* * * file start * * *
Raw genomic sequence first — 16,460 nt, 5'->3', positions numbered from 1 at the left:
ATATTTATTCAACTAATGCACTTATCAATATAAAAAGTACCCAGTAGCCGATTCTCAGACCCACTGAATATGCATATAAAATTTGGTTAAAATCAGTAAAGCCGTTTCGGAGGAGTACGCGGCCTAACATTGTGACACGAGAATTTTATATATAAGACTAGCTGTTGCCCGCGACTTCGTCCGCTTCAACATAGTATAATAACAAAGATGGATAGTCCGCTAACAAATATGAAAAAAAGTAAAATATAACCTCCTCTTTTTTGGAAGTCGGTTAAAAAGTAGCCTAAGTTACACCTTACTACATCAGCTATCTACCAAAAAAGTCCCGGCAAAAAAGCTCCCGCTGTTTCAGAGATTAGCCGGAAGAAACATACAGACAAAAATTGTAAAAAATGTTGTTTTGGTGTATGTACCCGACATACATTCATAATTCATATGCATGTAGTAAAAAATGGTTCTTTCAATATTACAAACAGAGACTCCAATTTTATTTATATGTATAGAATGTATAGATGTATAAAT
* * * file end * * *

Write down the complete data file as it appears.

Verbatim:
Raw genomic sequence first — 16,460 nt, 5'->3', positions numbered from 1 at the left:
ATATTTATTCAACTAATGCACTTATCAATATAAAAAGTACCCAGTAGCCGATTCTCAGACCCACTGAATATGCATATAAAATTTGGTTAAAATCAGTAAAGCCGTTTCGGAGGAGTACGCGGCCTAACATTGTGACACGAGAATTTTATATATAAGACTAGCTGTTGCCCGCGACTTCGTCCGCTTCAACATAGTATAATAACAAAGATGGATAGTCCGCTAACAAATATGAAAAAAAGTAAAATATAACCTCCTCTTTTTTGGAAGTCGGTTAAAAAGTAGCCTAAGTTACACCTTACTACATCAGCTATCTACCAAAAAAGTCCCGGCAAAAAAGCTCCCGCTGTTTCAGAGATTAGCCGGAAGAAACATACAGACAAAAATTGTAAAAAATGTTGTTTTGGTGTATGTACCCGACATACATTCATAATTCATATGCATGTAGTAAAAAATGGTTCTTTCAATATTACAAACAGAGACTCCAATTTTATTTATATGTATAGAATGTATAGATGTATAAAT